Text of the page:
Should I Become a New York Estate Administrator or Executor?

Should I Become a New York Estate Administrator or Executor?

Should I Become a New York Estate Administrator or Executor? 150 150 Kamilla Mishiyeva, Esq.

Should I Become New York Estate Administrator or Executor?

Should I Become New York Estate Administrator or Executor?

A decision to pursue a role as an estate representative should be made more out of fear than foresight. Placing your bets on someone else to get the job done can sometimes be a dangerous choice. If you are debating whether to file a petition to become a fiduciary, the answer of course varies depending on the circumstances. But, if you are an interested party –that is, you are entitled to receive an inheritance from the subject estate – the only way to ensure its proper administration is to undertake the task of serving as fiduciary. Win that battle, and you have won the war.

Oftentimes, with power comes fraud, self-dealing, bad faith, reckless or bad decisions. You can avoid this dilemma by being in control. Your inheritance may be worth tens of thousands of dollars, if not hundreds, so why place your future in someone else’s hands.

Competing Petitions  

Just when you think you are out of the woods because you filed a petition with the Surrogate’s Court to be appointed as fiduciary, a competing petition may be filed by another interested party. This means that someone else is aiming for the top spot. With two competing petitions at hand, New York Surrogate’s Court must make a decision as to who will they appoint as the estate administrator.

Take note that, even if someone beats you to the punch (a petition is filed by another party), it is not to late to file your own, as long as no one has been appointed. But time is of the essence. You must act act as soon as you receive notice of their petition.

Filing Objections  

When there two opposing applications for estate representative, there are different ways to approach this situation. If there are sufficient grounds (ie felony, dishonesty, substance abuse, etc) that would make the petitioner unfit to serve, objections can be filed to their appointment. Make sure that your objections are legitimate and well articulated on paper. A Surrogate’s Court judge will be reviewing the objections with a fine comb, and will ultimately schedule a hearing on the issues if the parties fail to resolve the matter between themselves. During the hearing, you will need to demonstrate why you are the better choice.

Importantly, be sure that your own documents are not defective, that no items remain outstanding, and service upon all interested parties is complete.

Serving as Co-Administrators

Even if you know damaging information about the other party, and you have trouble seeing eye-to-eye, it may be in your best interest to try to resolve the matter by agreeing to a joint co-administration. If the parties agree to such an arrangement, New York Surrogate’s Court will happily issue an order appointing two fiduciaries. Courts favor parties agreeing to a co-administration rather than conducting a hearing, since the former is cost effective and time efficient. Cooperation not only saves the court’s time, expedites the process, and saves you money on legal fees, it eliminates the risk of one person being appointed over the other.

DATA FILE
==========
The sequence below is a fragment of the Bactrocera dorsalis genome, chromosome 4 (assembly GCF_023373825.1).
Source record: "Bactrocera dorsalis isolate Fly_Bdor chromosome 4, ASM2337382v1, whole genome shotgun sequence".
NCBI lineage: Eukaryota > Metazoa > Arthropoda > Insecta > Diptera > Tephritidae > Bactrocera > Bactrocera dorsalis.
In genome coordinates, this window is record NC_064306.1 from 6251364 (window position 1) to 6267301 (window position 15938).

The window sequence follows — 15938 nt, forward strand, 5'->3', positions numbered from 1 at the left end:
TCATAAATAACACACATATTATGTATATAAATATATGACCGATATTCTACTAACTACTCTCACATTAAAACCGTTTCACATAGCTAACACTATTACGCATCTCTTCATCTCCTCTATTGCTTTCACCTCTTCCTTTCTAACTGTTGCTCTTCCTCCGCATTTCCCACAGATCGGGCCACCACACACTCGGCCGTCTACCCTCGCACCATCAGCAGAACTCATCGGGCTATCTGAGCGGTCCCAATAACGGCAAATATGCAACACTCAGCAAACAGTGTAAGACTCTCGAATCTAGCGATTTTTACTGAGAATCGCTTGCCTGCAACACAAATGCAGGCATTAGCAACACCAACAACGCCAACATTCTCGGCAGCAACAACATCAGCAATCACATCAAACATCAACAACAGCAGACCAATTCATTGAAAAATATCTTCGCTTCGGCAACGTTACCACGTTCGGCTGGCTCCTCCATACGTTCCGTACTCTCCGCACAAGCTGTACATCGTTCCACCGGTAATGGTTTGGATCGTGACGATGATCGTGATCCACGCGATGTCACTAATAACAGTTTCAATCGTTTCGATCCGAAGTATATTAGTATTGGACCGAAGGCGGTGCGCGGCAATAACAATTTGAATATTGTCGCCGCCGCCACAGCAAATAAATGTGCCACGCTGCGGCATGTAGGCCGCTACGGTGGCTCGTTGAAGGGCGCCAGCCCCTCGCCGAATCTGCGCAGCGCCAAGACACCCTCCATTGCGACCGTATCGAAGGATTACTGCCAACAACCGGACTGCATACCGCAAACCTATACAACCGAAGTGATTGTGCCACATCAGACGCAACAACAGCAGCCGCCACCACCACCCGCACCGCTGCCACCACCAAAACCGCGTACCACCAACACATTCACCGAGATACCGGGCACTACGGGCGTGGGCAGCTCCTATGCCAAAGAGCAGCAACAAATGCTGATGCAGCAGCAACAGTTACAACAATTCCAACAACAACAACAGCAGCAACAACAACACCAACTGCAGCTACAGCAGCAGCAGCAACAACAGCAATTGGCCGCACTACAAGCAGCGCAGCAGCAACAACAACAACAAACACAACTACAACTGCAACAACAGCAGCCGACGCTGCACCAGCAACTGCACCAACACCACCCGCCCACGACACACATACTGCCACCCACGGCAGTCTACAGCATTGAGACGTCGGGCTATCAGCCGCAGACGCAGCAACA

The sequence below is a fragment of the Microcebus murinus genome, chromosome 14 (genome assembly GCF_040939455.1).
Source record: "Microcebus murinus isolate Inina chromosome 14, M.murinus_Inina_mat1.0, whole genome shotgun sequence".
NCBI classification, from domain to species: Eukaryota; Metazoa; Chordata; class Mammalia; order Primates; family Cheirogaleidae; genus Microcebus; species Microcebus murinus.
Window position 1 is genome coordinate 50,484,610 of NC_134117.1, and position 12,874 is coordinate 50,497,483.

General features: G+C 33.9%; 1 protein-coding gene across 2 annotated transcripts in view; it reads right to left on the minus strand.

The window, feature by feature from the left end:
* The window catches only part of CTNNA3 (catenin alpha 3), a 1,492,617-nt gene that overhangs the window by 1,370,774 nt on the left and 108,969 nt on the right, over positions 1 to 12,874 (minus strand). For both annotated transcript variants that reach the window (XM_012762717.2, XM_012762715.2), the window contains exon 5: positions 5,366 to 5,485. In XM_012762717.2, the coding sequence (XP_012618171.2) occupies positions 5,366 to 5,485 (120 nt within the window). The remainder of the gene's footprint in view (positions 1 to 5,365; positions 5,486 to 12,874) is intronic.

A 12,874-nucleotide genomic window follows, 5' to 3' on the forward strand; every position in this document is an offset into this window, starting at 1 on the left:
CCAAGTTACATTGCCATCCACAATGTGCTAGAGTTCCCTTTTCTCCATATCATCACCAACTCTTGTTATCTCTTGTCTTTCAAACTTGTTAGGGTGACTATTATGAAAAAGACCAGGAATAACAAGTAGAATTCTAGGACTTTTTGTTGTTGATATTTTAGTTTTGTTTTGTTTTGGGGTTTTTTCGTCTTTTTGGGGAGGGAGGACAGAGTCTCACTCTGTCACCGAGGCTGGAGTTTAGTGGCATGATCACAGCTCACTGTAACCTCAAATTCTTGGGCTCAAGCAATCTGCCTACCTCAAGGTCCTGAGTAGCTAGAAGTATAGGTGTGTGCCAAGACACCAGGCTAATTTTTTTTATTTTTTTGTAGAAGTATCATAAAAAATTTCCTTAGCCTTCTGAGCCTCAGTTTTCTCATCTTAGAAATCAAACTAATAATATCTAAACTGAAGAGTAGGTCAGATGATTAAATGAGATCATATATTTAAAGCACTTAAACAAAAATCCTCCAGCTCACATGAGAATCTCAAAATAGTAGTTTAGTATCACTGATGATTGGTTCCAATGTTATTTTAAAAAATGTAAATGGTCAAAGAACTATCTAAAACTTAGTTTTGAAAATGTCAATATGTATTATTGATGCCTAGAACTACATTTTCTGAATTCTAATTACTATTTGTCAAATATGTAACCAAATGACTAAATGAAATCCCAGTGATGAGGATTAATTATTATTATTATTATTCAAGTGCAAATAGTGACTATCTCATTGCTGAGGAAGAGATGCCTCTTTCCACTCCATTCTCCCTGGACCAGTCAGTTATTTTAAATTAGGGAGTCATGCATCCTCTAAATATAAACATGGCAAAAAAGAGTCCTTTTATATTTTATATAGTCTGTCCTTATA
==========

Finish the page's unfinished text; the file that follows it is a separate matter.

The major advantage to serving as a co-fiduciary as opposed to not serving at all, is that you get a say in the day-to-day decisions in managing the estate. For example, the co-administrators will both have to agree where to open an estate bank account, and which real estate broker is hired. If the parties are hostile, these communications can take place between their attorneys.

Public Administrator

If the parties are greatly at odds with each other, thereby making co-administration not feasible, the court will have to choose between the two or by default, appoint a public administrator. If the parties’ qualifications are on the same footing and the judge cannot make a decision who is a better fit, a public administrator will be appointed. At that point, all decisions concerning the estate will be in the sole discretion of the estate attorneys retained by the public administrator office. This is a terrible position to be in. If some balance can be found between the two parties, then a co-administration is the better result.

Commissions and Other Perks  

As a co-administrator, you are entitled to fiduciary commissions, have the right to hire a New York estate attorney of your own choosing, and have the gift of oversight. In a typical estate administration, the beneficiaries have no say in estate affairs, and only learn of the details at the close of the curtain – distribution time. They are not made aware of the asking price and the sale price, their consent is never solicited. As an appointed fiduciary, whether acting alone or with another, you are involved every step of the way. Any hint of bad faith by your co-fiduciary can be stopped in its tracks.

Contact Us

As a law firm in New York focusing on probate estate administration, we help individuals get court appointed as administrators and executors on a common basis. If you need assistance with a pending estate or are simply seeking a consultation, call us at 646-233-0826.

Attorney Advertising. This article is designed to provide general information. It is not intended to be legal advice. It can not and should not be substituted for proper legal representation. You should consult an attorney for legal advice regarding your rights as every case is unique and requires in depth analysis and preparation. Do not submit confidential information through this website. Contact initiated through this website does not create an attorney-client relationship. We make no warranty or guarantee of the accuracy or reliability of information contained herein.

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